Afghan Taliban have safe havens inside Afghanistan: Maleeha Lodhi
23 June, 2017
NEW YORK: Pakistan has told the UN Security Council that the Afghan Taliban’s “safe havens” are inside, not outside Afghanistan, given the large areas they control in the war-torn country.
Ambassador Maleeha Lodhi, permanent representative of Pakistan to the UN, said during a debate on Afghanistan that the resilience of the insurgency led by the Taliban cannot be explained away by convenient references to external ‘safe havens’ or ‘support centers’.
Pakistan, she asserted, was committed not to allow its territory to be used for terrorism against other countries. Pakistan’s Operation Zarb-e-Azb and the subsequent Radd-ul-Fassad had succeeded in eliminating all terrorist and militant groups from its tribal territory bordering Afghanistan.
She told the 15 member Council that Pakistan is “implementing border controls, including the fencing and monitoring of vulnerable sections of the Pakistan-Afghanistan border”.
In response to some provocative remarks made by her Afghan counterpart during the debate, she said, “As a country that continues to host over two million Afghan refugees, Pakistan expects gratitude and not hostility from the Afghan government.”
Her remarks centered around the need for a negotiated end to the Afghan war. She said that it had been Pakistan’s consistent position that peace could be restored only through a negotiated settlement between Kabul and the Afghan Taliban.
“Thishas also long been the consensus of the international community,” noting that a negotiated peace was also backed by UN Secretary-General Antonio Guterres who recently visited Kabul.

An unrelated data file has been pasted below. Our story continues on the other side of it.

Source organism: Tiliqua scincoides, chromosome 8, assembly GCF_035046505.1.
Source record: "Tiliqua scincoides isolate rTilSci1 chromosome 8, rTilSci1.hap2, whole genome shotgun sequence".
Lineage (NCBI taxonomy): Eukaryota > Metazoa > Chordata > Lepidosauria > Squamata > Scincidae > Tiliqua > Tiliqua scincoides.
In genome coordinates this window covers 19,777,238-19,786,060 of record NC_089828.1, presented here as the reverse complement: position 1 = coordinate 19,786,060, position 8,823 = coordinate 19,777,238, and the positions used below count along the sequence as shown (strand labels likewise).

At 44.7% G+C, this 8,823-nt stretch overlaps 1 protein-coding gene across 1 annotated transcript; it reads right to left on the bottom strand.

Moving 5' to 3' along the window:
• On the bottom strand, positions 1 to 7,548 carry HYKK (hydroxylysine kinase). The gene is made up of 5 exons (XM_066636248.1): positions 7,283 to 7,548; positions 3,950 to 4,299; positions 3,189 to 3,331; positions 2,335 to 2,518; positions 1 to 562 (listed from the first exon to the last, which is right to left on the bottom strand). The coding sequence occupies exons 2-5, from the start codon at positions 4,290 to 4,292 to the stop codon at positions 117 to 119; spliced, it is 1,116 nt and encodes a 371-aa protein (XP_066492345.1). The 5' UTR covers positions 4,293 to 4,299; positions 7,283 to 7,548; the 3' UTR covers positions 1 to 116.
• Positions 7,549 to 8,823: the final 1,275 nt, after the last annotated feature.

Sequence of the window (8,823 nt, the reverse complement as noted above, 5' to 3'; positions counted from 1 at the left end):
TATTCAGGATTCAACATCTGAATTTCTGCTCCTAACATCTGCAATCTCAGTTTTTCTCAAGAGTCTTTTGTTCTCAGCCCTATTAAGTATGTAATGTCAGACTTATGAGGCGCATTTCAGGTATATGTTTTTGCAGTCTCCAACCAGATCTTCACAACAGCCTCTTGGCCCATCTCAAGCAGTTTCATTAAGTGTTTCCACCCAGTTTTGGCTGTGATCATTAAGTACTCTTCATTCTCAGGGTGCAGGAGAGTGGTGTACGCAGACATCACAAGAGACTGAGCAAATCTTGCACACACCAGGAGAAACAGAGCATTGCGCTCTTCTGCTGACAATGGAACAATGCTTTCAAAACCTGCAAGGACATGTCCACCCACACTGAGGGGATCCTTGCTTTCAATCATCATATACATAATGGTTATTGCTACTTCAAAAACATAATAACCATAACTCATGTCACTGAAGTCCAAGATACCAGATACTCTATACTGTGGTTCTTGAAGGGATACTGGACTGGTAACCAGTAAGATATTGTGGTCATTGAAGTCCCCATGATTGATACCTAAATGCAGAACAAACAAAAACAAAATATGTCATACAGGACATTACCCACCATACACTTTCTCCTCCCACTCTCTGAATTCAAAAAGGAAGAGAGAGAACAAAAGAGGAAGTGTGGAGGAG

She said, “The promotion of a political settlement and the pursuit of a military solution in Afghanistan are mutually incompatible.”
Continued reliance on a military option, or enhancing troop numbers without an accompanying political strategy, would only lead to more violence and bloodshed, Ambassador Lodhi told the Security Council. “It would not yield a political settlement.”
Stressing the need to find a negotiated solution, she said, “Over the years, Pakistan has done what it can, when asked, to help facilitate such a negotiated settlement.”
She referred in this regard to the 2015 Murree talks and efforts under the Quadrilateral Coordination Group (QCG) framework; as also her country’s engagement with the Heart of Asia conference, International Contact Group, Moscow Format, and, most recently, the Kabul process, among others.
But she made it clear that while others could help by promoting a negotiated settlement, peace could only be negotiated when the Afghan parties desired it and eschewed a military solution.
She said, “Today there is every reason for the Afghan parties, and their friends, to pursue the path of a negotiated peace. All of them face a common threat from ISIS and the terrorist groups affiliated with it.”
“Among them, the TTP and the Jamatul Ahrar target Pakistan from their bases in Afghanistan.”
“There is no other country, which will gain more from peace in Afghanistan,” Ambassador Lodhi said. “We are confident that whatever our differences in the past, in the end, the deep bonds of religion, culture, history and geography between Pakistan and Afghanistan will assert themselves and produce an era of peaceful and mutually beneficial cooperation between our nations.”
Earlier, in a scathing report Tadamichi Yamamoto, the special representative of the secretary-general, warned that the recent surge of violent attacks in Afghanistan could signal a much worse and more fragile period ahead, as he called for urgent action to strengthen stability, including through improving the government’s credibility and urged all parties to exercise restraint and avoid violence.
“The months since my last briefing have been unusually tense in Afghanistan,”he said. “Without enhanced efforts by the National Unity Government to increase political inclusiveness, strengthen accountability, and improve the Government’s credibility, particularly in the security sector, we are likely to face more crises in an increasingly fragile environment.”